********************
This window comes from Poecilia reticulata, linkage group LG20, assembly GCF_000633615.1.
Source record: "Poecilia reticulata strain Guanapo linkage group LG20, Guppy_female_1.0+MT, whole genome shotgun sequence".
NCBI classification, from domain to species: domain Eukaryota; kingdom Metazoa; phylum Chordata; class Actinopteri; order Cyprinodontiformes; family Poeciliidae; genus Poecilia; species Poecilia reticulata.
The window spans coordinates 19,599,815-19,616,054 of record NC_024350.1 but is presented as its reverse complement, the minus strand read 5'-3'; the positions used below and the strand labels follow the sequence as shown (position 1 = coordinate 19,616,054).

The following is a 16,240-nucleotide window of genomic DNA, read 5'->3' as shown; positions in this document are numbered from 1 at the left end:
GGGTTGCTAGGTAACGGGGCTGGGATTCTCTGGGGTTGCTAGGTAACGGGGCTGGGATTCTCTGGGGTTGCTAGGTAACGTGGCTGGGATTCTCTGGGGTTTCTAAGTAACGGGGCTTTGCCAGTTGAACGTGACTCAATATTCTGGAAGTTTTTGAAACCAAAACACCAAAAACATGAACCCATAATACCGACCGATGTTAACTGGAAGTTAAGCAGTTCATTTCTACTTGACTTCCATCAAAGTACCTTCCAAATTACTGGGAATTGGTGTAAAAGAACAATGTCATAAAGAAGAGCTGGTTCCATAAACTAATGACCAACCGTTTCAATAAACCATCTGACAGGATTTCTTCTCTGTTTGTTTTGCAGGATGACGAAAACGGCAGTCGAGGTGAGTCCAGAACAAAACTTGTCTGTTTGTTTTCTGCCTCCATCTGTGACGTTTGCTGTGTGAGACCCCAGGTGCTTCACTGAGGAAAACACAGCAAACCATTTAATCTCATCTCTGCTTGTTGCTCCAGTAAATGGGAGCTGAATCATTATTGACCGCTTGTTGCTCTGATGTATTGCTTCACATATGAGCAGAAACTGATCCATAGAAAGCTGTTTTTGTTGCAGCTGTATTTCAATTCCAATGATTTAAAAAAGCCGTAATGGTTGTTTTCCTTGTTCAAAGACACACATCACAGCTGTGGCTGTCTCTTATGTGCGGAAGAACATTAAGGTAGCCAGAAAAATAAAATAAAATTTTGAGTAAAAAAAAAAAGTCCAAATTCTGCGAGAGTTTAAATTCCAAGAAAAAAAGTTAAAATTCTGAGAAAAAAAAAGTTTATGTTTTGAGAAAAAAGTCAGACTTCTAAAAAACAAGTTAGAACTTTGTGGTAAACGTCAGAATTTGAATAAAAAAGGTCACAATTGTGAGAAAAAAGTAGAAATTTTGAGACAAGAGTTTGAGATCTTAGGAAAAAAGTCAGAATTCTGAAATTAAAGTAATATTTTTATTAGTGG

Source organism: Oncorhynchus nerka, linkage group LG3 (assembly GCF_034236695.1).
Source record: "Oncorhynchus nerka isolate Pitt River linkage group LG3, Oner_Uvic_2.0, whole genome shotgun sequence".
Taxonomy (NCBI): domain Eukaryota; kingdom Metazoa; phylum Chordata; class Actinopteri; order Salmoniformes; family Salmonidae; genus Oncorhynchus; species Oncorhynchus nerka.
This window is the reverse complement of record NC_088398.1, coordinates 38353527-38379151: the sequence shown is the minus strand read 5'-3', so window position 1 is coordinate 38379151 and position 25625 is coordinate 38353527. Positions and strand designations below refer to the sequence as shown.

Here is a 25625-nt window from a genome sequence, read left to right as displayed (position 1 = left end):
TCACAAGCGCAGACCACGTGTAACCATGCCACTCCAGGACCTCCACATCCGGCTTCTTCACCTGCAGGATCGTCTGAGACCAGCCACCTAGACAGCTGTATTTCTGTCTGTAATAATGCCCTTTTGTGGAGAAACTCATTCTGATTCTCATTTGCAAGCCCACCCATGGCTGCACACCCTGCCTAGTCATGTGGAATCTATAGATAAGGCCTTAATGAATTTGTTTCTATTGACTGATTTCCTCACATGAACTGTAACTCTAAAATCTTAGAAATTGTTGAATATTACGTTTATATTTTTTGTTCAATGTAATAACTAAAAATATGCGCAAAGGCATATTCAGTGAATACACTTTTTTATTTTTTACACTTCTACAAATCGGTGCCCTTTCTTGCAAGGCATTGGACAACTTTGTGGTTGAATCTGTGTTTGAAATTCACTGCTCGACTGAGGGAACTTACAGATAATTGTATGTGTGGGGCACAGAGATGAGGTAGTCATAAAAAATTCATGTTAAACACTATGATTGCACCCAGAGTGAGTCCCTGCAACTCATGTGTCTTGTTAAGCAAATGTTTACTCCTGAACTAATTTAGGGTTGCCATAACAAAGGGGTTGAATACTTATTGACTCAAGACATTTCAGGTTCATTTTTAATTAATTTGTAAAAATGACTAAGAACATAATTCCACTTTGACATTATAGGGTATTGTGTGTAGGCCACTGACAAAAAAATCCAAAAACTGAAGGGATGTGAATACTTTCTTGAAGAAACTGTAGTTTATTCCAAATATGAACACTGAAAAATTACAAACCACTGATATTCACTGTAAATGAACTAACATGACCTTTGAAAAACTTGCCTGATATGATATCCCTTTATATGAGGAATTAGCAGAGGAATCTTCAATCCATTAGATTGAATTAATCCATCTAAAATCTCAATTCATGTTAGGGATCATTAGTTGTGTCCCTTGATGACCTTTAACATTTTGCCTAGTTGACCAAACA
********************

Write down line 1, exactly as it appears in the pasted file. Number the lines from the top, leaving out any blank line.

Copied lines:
This window comes from Poecilia reticulata, linkage group LG20, assembly GCF_000633615.1.